to understand that this might be a normal response to an extraordinary situation (Ryan, 1996). To assume that suicide amongst the elderly or people who are seriously ill is the result of depression or other psychiatric illness, is to adopt uncritically a biomedical way of seeing the world. We can do better.
Suicide & Depression
The link between suicide and depression remains a vexed issue with millions of dollars in government funding devoted to raising the community’s awareness of suicide, especially amongst the young and some minority groups (eg. farmers). And there can be no doubt. People who suffer from clinical depression are clearly at risk of suicide. Severe depressive states can rob a person of the ability to make rational decisions and these people need care and treatment until they are once again able to resume control. Yet illness of this severity is not common and needs to be distinguished from a larger group of people who show occasional signs of depression but who are in full control of their actions.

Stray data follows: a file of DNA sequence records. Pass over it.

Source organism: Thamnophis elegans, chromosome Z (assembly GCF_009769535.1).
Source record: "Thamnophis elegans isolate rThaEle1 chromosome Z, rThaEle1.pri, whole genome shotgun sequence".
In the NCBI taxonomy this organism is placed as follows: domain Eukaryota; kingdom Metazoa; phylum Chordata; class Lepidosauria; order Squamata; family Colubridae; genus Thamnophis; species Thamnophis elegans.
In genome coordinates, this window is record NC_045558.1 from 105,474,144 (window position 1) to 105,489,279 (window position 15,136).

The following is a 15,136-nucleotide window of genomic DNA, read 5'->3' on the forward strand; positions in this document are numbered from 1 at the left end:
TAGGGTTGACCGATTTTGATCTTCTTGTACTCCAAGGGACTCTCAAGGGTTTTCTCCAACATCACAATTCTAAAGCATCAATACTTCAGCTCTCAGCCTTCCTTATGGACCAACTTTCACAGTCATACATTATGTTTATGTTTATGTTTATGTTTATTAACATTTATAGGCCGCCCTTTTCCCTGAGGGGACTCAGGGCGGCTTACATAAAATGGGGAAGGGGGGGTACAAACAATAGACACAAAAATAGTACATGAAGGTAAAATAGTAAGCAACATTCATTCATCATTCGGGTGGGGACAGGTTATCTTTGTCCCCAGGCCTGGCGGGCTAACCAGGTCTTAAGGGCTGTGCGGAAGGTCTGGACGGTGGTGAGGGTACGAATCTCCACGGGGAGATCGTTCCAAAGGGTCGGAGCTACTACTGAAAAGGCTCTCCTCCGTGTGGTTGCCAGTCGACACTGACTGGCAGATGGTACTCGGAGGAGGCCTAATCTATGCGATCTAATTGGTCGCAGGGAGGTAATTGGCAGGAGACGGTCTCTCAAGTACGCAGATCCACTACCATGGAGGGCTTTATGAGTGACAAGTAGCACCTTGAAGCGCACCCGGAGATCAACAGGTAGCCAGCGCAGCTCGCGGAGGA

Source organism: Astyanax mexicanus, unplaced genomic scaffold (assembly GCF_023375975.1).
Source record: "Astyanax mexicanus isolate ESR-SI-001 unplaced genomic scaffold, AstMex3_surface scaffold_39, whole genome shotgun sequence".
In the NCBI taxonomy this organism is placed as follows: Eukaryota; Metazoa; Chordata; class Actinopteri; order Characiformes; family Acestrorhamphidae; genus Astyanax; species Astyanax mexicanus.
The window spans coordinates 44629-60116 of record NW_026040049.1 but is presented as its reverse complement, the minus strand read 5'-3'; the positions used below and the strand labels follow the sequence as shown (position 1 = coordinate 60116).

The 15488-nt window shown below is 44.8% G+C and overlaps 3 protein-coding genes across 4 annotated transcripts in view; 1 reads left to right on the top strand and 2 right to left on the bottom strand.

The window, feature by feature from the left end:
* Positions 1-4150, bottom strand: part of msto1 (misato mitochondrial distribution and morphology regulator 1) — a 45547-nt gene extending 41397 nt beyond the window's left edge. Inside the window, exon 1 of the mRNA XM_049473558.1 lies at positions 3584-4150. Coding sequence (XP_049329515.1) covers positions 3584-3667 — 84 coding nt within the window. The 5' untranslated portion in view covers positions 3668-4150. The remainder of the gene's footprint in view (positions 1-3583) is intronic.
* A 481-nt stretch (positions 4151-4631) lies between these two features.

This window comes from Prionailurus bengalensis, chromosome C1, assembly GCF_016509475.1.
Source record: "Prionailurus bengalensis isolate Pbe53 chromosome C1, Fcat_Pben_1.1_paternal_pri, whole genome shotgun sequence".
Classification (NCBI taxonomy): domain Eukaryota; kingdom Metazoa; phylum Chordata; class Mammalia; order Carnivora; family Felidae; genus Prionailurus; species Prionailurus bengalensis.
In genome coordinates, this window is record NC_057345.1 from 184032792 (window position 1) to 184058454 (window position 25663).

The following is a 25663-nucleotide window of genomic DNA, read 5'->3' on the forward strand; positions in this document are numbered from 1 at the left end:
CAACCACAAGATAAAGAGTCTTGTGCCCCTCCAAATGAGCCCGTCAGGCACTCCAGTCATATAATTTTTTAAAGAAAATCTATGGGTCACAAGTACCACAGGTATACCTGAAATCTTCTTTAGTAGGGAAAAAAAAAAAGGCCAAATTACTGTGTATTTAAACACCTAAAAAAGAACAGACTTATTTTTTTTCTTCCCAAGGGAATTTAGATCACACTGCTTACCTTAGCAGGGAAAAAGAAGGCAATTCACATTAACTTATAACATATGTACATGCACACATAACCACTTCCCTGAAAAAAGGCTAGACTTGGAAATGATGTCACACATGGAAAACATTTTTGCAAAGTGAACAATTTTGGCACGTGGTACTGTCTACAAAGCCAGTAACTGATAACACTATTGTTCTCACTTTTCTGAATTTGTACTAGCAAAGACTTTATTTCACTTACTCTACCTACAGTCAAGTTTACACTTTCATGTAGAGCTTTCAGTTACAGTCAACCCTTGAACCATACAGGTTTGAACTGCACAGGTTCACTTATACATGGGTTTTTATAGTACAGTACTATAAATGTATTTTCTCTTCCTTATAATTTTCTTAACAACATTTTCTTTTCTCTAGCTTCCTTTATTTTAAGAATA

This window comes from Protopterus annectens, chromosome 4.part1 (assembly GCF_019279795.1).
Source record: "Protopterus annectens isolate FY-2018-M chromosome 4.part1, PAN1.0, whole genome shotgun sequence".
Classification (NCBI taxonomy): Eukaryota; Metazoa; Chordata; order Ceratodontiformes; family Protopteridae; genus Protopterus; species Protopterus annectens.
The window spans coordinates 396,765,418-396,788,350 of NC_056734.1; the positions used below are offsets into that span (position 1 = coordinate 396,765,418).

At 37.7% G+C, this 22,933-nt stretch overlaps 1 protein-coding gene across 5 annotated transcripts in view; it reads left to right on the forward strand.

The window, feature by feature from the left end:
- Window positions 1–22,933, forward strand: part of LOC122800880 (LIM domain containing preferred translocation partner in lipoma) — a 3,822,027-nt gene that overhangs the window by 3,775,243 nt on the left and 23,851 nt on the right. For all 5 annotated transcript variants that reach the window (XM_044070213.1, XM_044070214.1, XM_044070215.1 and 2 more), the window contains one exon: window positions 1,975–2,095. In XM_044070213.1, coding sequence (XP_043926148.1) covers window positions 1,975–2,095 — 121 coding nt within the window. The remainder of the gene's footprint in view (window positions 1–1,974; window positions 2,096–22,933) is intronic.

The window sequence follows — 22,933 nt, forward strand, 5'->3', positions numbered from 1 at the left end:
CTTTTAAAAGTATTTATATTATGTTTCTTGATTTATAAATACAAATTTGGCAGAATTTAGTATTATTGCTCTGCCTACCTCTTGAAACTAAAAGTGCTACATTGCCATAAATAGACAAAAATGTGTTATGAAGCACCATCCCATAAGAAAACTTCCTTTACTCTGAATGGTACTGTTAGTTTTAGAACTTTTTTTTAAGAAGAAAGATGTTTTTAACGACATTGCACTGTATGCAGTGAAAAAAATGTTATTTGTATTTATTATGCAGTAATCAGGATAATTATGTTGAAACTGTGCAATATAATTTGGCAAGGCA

There is a significant difference between a person having moments of feeling down or having a transitory feeling that their life has lost purpose and the person who has severe clinical depression, where even the most basic daily decisions of life become problematic.
This is quite different from an elderly or seriously ill person’s desire to formulate an end of life plan; a plan whose sole aim is to maintain control over their final days. People who like to be prepared and who are not depressed should not be viewed in psychiatric terms.